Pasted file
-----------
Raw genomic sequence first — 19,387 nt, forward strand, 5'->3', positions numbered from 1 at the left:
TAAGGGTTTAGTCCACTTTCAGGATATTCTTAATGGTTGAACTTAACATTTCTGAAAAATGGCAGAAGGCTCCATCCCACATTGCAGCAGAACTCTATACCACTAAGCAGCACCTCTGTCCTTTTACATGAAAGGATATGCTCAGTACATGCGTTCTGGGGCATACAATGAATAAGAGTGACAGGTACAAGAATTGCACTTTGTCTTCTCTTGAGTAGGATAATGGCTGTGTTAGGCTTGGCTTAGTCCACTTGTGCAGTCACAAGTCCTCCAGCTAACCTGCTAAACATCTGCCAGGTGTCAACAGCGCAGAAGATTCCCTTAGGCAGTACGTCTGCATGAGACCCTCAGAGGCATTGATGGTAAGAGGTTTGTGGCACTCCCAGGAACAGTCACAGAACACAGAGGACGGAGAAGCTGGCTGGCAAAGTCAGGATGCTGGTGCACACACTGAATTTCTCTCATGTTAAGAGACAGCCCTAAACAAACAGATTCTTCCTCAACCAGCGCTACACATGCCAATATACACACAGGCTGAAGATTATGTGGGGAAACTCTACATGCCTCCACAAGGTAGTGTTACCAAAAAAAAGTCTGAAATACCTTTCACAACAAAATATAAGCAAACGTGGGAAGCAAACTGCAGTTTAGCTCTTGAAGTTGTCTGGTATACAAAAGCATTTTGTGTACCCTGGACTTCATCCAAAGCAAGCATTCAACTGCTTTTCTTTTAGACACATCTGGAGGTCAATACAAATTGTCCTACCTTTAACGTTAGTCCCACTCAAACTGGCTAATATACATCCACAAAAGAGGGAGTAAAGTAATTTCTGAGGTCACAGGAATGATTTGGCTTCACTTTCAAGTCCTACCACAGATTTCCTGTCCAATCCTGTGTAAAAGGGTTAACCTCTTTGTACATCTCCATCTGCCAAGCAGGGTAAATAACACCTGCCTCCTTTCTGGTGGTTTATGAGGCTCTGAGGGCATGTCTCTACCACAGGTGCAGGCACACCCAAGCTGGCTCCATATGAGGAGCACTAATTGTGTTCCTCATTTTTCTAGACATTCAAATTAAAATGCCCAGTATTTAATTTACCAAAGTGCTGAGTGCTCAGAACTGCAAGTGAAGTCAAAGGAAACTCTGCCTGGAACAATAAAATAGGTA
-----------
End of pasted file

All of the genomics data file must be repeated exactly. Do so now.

Raw genomic sequence first — 19,387 nt, forward strand, 5'->3', positions numbered from 1 at the left:
TAAGGGTTTAGTCCACTTTCAGGATATTCTTAATGGTTGAACTTAACATTTCTGAAAAATGGCAGAAGGCTCCATCCCACATTGCAGCAGAACTCTATACCACTAAGCAGCACCTCTGTCCTTTTACATGAAAGGATATGCTCAGTACATGCGTTCTGGGGCATACAATGAATAAGAGTGACAGGTACAAGAATTGCACTTTGTCTTCTCTTGAGTAGGATAATGGCTGTGTTAGGCTTGGCTTAGTCCACTTGTGCAGTCACAAGTCCTCCAGCTAACCTGCTAAACATCTGCCAGGTGTCAACAGCGCAGAAGATTCCCTTAGGCAGTACGTCTGCATGAGACCCTCAGAGGCATTGATGGTAAGAGGTTTGTGGCACTCCCAGGAACAGTCACAGAACACAGAGGACGGAGAAGCTGGCTGGCAAAGTCAGGATGCTGGTGCACACACTGAATTTCTCTCATGTTAAGAGACAGCCCTAAACAAACAGATTCTTCCTCAACCAGCGCTACACATGCCAATATACACACAGGCTGAAGATTATGTGGGGAAACTCTACATGCCTCCACAAGGTAGTGTTACCAAAAAAAAGTCTGAAATACCTTTCACAACAAAATATAAGCAAACGTGGGAAGCAAACTGCAGTTTAGCTCTTGAAGTTGTCTGGTATACAAAAGCATTTTGTGTACCCTGGACTTCATCCAAAGCAAGCATTCAACTGCTTTTCTTTTAGACACATCTGGAGGTCAATACAAATTGTCCTACCTTTAACGTTAGTCCCACTCAAACTGGCTAATATACATCCACAAAAGAGGGAGTAAAGTAATTTCTGAGGTCACAGGAATGATTTGGCTTCACTTTCAAGTCCTACCACAGATTTCCTGTCCAATCCTGTGTAAAAGGGTTAACCTCTTTGTACATCTCCATCTGCCAAGCAGGGTAAATAACACCTGCCTCCTTTCTGGTGGTTTATGAGGCTCTGAGGGCATGTCTCTACCACAGGTGCAGGCACACCCAAGCTGGCTCCATATGAGGAGCACTAATTGTGTTCCTCATTTTTCTAGACATTCAAATTAAAATGCCCAGTATTTAATTTACCAAAGTGCTGAGTGCTCAGAACTGCAAGTGAAGTCAAAGGAAACTCTGCCTGGAACAATAAAATAGGTA